There’s a sketch in the first season of Portlandia called Did You Read It?, in which Fred and Carrie discuss articles they’ve seen – in McSweeney’s, the New Yorker, the Wall Street Journal – with increasingly frenzied competitiveness. As they dash across the road to pick up yet another free newspaper, they get run over – because they didn’t read the sign. As a TV obsessive, this is shamefully familiar. Mad Men is back. Game of Thrones is almost back. In the next three months, there’s new Louie, Veep, Orphan Black, Hannibal, Orange is the New Black, and Masters of Sex. I’ve made a list, on a sticky on my desktop, to make it all seem more manageable.
That list of titles is evidence enough for never going to the cinema again. But then I start to consider the commitment and it becomes overwhelming. What will happen to my summer? Will I ever see the outdoors? How will I have time to watch them and read all the thinkpieces and argue about it on my social network of choice?
It’s hard to knuckle down to an earnest essay about the thematic concerns of a slow-moving meditative cable drama without wondering when TV stopped, well, being fun. I knew there was a problem when I finally got through all 13 episodes of Netflix’s amiable comedy The Unbreakable Kimmy Schmidt, then instantly started Googling for interviews and articles around it (the brilliant New Yorker critic Emily Nussbaum provided, as always, a review that discussed the show’s incredible sleight of hand, which is that it’s “a sitcom about a rape survivor”).
I’ve laughed to the point of tears at Broad City – by far the best new comedy of recent years – then gone straight to an LA Review of Books piece asking viewers to consider its racial insensitivity. I spent this week carefully curating what I see on the internet, just so I don’t run into any spoilers about Mad Men’s final stretch. I have shushed friends discussing Louis Theroux; I have stared at a DVR full of Wolf Halls and wondered if I’ll ever get to it. I’m behind and I need to catch up and it’s all becoming so stressful that I go into avoidance mode, and sink into another Come Dine With Me repeat instead.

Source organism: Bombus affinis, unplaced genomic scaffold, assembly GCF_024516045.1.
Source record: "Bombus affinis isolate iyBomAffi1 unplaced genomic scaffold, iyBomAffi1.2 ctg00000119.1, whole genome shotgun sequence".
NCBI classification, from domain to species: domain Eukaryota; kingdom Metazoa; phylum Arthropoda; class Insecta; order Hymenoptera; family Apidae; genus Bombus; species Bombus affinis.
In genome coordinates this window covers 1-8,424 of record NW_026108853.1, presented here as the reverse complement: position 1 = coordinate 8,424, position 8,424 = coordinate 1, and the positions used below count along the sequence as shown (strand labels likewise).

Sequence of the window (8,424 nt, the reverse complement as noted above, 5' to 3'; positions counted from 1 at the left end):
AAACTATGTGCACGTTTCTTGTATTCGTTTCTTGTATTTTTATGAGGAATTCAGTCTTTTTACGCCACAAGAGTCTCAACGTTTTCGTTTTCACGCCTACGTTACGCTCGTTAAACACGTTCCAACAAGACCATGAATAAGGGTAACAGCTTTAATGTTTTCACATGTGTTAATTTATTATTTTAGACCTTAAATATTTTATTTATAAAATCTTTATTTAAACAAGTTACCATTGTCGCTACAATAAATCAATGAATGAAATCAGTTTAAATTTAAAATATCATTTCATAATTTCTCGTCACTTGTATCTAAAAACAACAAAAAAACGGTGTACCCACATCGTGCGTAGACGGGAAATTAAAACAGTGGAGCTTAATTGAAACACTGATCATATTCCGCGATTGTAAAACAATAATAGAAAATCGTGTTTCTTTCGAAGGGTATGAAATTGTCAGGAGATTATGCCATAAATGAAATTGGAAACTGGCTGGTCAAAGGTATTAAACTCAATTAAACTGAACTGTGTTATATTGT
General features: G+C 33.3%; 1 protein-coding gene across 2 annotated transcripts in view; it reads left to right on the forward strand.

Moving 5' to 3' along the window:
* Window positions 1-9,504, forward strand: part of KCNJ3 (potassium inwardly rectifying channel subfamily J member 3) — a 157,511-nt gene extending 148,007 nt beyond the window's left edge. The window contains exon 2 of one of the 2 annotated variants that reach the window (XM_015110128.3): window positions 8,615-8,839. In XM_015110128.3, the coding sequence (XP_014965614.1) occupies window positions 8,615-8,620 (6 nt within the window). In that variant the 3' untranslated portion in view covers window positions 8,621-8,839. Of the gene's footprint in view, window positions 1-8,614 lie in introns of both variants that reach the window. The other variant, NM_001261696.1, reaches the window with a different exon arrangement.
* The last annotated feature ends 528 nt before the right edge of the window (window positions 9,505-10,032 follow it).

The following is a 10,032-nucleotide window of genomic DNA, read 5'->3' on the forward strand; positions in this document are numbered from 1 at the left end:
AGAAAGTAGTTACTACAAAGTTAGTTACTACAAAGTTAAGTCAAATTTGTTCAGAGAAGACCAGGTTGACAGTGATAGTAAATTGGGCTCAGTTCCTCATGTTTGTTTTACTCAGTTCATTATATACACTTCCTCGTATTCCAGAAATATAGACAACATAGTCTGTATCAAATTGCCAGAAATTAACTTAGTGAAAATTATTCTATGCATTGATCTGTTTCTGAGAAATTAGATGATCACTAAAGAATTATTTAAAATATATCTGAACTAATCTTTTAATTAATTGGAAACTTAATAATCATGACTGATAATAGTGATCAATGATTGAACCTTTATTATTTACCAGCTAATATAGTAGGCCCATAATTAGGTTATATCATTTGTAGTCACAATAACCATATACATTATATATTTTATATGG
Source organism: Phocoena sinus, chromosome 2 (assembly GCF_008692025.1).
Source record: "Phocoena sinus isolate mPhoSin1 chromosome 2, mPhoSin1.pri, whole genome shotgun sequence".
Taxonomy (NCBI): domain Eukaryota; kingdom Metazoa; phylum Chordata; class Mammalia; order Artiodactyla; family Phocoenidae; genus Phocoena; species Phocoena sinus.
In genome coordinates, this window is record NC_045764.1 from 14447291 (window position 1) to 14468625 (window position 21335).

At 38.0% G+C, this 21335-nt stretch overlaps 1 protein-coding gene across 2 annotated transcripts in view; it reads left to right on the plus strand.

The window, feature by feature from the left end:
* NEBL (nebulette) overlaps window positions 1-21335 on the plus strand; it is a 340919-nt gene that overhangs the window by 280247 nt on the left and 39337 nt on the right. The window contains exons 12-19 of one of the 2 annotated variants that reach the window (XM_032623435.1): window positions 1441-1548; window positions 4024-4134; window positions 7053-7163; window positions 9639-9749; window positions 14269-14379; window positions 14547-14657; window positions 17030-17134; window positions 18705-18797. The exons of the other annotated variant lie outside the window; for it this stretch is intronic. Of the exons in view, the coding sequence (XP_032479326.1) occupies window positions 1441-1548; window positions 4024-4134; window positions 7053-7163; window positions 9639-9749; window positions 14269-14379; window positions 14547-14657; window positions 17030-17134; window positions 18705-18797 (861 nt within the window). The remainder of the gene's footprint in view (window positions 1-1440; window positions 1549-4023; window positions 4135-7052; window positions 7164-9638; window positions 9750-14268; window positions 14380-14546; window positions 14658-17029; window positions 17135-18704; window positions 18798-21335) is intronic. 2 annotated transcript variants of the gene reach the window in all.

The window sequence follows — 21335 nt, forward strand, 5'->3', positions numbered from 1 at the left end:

To endlessly dissect television doesn’t just make it less enjoyable; it may also be making it less good. The “How will Mad Men end?” pieces have been doing the rounds for a while now (and when it does finish, in six weeks, the inevitable “Matthew Weiner has betrayed the fans” essays will travel the same roads), but when truly dedicated fans take it upon themselves to work out how a tricky show should conclude its complex plots, they occasionally do a better job than the writers. Doctor Who and Sherlock both suffered from fans coming up with more innovative explanations for certain storylines than Steven Moffat did, and True Detective’s final episode was a disappointment, because it revealed itself to be far more straightforward than its intricate backstory had suggested. We could start to destroy the thing we love.
But then I turn back to my list and I realise that we’ve never had it so good, and really, the burden of choice is a tiny one. The best line in the entire run of Friends, which can be applied to life on a daily basis, sees Chandler mocking Joey for having two lovers: “My wallet’s too small for my 50s and my diamond shoes are too tight,” he cracks. Complaining about having too much to watch and think and read about is a true “diamond shoes” moment. Last year I interviewed Mindy Kaling, who had a much more sanguine approach to being a hopeless TV obsessive than me. “There’s so much good TV, and I love TV,” she said. “In the old days, The Sopranos ended and it’s like, what’s next? And that was only 10 years ago. There was nothing, you were starving. Now it’s like Breaking Bad ends and look, House of Cards is on! What a delight that is.”